Leslie Garigan said she believes her husband contracted COVID-19 in the Gordon County Jail.
“COVID was the one battle we would come up against that we were not able to overcome,” she said.
To honor her husband, she is starting a nonprofit, “Be Like Mike.” A college scholarship, she said, will be given to others who are like he was — dedicated to making the world a better place.
Sgt. Bobby Williams
Age 56, of Columbus. Read the obituary.
By Melissa Walsh, Fresh Take Georgia
Bobby Williams’ sons vividly remember tagging along with their father while he worked the night shift as a security guard in LaGrange during the 1980s. They would hop in the family car along with their sister, eagerly awaiting the opportunity to walk the warehouse grounds and learn from their dad how to keep watch.
He instilled discipline and determination in his children. Williams built them an outdoor gym with a basketball hoop. His children remember him cheering them on from the sidelines at their sporting events.
“He was joyful, he was kind,” said Yairick McFadden, Williams’ oldest son. “He was just that person someone would look up to.”
Williams, 56, died from complications with COVID-19 on Sept. 13, 2021. His family believes he contracted the disease in the Muscogee County Jail, where he worked as a sergeant.
Williams was born in Brooklyn, New York, and raised in Warsaw, North Carolina, by his grandparents. Shortly after graduating from high school, he moved to Columbus, where he joined the Muscogee County Sheriff’s Office in 1993. Williams loved to collect guns and rare coins and go fishing with his youngest son, Jordon Williams.
When Bobby Williams began experiencing symptoms, he didn’t want anyone to worry about him. He struggled to catch his breath but sought to reassure his family it was just a cold. A few days later, Williams, who lived alone, didn’t show up for work, prompting his colleagues to contact his family. Williams was too frail to get up and answer the door.
Williams was placed on a ventilator at the hospital. His relatives weren’t allowed to visit because of the pandemic, so fellow sheriff’s deputies who were stationed there connected them by phone. That allowed his family to communicate with him every day until he died.
Muscogee deputies now routinely check on his family members, buy them dinner and share memories about Williams. Meanwhile, his oldest children are now teaching their own children what he taught them as they reminisce about the days when they were able to ride with their dad to work.
Cpl. Gregory Bernard Campbell
Age 54, of Augusta. Read the obituary.
By Lilly Carter, Fresh Take Georgia
Gregory Bernard Campbell enjoyed spending his early mornings at the gym when it was quiet so he could read his Bible while he worked out. He worshipped at Restoration Ministries International in Augusta, where he became a minister, ushered and worked with children. He met his wife, Pamela Campbell, there at a Wednesday night Bible study more than 26 years ago.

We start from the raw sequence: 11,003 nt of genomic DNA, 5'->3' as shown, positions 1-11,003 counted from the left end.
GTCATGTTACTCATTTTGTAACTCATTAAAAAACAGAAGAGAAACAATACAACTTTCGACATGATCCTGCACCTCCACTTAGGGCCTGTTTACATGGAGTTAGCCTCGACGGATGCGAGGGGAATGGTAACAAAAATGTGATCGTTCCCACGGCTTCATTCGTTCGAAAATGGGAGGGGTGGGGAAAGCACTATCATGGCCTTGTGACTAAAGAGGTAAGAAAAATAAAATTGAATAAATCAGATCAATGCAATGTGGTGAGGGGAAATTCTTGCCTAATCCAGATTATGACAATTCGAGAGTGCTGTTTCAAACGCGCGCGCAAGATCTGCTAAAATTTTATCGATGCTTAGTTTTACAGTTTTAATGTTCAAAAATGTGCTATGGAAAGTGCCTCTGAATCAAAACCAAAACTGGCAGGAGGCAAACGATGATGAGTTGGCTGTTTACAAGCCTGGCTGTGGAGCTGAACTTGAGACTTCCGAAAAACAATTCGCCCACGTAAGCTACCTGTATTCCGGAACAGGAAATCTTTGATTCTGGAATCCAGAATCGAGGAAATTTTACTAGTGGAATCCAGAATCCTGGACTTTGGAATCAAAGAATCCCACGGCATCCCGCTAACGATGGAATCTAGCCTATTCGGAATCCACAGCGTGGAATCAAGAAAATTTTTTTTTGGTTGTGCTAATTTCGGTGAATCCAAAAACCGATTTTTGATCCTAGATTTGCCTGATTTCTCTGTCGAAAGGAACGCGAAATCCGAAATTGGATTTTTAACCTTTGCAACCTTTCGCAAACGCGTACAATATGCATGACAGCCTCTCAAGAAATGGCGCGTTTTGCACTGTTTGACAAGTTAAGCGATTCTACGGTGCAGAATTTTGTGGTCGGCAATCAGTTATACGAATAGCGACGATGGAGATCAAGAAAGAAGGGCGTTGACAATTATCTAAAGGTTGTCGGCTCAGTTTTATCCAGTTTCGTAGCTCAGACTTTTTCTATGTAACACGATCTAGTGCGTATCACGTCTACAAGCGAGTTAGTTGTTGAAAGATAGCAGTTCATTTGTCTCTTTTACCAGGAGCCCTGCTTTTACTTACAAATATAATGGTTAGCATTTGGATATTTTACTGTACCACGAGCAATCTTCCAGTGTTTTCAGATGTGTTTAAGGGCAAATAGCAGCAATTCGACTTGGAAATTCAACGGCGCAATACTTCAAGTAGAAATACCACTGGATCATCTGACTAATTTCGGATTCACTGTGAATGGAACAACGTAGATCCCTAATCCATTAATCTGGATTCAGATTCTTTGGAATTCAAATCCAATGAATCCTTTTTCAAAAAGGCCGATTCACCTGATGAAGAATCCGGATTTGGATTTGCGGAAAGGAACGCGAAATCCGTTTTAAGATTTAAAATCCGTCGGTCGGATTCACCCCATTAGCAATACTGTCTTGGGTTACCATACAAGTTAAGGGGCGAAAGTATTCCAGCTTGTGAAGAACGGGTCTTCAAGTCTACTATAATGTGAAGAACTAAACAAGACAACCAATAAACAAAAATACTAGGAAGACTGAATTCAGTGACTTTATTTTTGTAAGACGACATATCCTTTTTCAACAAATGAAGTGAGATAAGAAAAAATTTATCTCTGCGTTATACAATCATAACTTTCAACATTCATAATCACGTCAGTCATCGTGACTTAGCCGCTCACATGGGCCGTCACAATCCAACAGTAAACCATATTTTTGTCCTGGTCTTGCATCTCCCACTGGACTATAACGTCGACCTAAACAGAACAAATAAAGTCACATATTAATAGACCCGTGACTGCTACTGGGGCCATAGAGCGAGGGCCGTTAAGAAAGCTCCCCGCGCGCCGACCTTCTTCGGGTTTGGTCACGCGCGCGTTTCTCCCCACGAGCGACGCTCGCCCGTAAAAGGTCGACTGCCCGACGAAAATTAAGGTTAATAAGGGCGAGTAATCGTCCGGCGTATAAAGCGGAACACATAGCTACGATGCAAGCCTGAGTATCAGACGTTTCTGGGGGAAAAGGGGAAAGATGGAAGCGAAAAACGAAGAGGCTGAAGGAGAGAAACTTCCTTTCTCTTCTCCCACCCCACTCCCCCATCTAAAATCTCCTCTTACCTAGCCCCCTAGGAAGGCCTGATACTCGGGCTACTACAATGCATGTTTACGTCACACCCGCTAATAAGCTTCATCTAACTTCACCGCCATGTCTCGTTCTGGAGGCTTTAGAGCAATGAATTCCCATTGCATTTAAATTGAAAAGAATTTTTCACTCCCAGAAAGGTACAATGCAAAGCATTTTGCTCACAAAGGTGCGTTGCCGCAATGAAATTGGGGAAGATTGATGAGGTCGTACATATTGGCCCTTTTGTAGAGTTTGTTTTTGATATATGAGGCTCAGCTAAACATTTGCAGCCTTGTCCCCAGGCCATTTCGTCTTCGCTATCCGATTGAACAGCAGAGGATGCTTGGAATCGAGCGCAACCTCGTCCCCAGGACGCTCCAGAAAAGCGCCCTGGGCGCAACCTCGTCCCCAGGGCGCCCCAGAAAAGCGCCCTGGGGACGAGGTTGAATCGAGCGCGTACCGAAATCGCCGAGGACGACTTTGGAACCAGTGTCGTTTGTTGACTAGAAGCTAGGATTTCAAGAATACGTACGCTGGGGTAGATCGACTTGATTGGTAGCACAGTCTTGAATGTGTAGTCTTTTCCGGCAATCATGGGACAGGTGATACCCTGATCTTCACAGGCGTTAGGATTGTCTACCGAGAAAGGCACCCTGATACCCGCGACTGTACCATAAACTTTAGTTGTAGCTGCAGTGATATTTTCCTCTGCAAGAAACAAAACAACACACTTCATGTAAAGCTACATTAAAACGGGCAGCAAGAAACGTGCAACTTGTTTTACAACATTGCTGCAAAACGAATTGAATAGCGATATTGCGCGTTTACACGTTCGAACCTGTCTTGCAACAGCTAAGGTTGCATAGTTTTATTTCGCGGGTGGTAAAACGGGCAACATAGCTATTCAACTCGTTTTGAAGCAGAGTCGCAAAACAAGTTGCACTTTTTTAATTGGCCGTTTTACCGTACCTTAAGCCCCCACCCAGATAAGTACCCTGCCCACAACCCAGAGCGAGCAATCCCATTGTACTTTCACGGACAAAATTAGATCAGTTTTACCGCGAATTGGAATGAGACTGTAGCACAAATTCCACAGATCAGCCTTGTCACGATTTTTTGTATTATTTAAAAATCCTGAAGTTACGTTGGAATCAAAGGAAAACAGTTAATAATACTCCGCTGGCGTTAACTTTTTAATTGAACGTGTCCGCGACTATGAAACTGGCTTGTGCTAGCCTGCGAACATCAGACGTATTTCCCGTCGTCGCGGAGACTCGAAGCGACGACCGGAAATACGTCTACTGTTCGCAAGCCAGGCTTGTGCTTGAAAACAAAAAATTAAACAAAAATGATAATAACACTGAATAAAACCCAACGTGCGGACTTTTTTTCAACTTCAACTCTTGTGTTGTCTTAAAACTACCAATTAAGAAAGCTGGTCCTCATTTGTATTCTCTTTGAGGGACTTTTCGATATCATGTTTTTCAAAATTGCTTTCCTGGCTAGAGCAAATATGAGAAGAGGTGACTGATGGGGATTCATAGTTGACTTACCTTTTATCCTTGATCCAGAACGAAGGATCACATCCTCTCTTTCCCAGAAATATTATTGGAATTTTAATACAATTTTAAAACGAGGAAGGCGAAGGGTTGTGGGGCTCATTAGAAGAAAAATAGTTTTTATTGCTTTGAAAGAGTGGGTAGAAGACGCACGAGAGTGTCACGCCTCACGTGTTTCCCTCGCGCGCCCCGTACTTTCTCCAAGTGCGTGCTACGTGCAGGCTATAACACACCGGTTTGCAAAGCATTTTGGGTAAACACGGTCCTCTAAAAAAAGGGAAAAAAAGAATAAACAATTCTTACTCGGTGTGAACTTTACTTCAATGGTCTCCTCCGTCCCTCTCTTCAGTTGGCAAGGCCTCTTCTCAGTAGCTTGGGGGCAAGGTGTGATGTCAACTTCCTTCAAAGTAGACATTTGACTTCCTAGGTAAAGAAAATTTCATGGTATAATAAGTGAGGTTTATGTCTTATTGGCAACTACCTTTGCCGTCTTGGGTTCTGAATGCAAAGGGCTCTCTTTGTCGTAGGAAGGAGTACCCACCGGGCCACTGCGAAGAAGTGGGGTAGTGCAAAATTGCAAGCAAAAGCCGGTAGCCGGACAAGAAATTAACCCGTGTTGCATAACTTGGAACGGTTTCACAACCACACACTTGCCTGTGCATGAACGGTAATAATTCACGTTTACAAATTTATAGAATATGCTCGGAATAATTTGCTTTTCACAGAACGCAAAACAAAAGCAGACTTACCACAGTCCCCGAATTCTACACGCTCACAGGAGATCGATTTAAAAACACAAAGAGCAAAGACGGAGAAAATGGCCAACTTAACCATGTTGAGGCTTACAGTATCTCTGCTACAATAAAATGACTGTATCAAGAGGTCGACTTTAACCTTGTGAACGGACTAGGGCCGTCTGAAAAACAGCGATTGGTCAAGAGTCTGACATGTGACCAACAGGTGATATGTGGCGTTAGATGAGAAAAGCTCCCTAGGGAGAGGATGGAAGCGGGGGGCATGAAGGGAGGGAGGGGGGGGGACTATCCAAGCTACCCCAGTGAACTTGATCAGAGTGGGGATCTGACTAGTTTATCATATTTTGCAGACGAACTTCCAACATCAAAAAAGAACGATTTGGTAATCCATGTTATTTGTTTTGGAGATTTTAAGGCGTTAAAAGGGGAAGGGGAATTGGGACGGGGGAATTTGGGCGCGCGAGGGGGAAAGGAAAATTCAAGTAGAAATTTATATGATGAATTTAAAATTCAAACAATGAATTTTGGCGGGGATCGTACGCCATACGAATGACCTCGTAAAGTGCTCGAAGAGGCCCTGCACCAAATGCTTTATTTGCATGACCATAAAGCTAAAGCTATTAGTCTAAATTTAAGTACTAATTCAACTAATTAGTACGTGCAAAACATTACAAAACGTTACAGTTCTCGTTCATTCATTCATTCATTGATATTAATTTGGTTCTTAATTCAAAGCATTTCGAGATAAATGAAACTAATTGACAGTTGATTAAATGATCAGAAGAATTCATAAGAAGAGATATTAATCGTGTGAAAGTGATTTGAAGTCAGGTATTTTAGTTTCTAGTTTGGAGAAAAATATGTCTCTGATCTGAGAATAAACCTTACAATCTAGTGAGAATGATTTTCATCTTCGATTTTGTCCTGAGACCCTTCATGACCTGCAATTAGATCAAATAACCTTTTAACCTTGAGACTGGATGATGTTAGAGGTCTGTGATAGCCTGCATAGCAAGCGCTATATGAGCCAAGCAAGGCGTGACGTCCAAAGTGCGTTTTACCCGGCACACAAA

His faith, hearty laugh, and “winner’s smile” are among his qualities she remembers most.
“There was a brightness and countenance about him that always left an impression on people,” she said. “He was one of the nicest people you would ever meet.”
Campbell, 54, died from complications from COVID-19 on Sept. 18, 2021, five months after he was promoted to corporal at the Richmond County Sheriff’s Office. He started as a deputy jailor and worked there for more than 14 years.
Campbell was working closely with detainees in the Charles B. Webster Detention Center when he contracted COVID-19 in August. He battled the disease in the hospital for several weeks before he was placed on a ventilator. Campbell’s health was complicated by sleep apnea, a common condition that can prevent people from getting enough oxygen.
He had three sons, all of whom shared his Christian faith. His eldest son, Reign, runs a car detailing business they started together before the pandemic, Reign and Greg’s Pressure Wash. In memory of his father, Reign wrapped his work van with a photo of him and one of their favorite Bible verses, John 3:16: “For God so loved the world that he gave his only begotten Son that whosoever believeth in Him would not perish but have everlasting life.”
The Atlanta Journal-Constitution and Fresh Take Georgia partnered on this investigation. They asked all of the state’s 142 county jails for information about COVID-19 testing, vaccinations, infections, hospitalizations and deaths. Learn more about the project.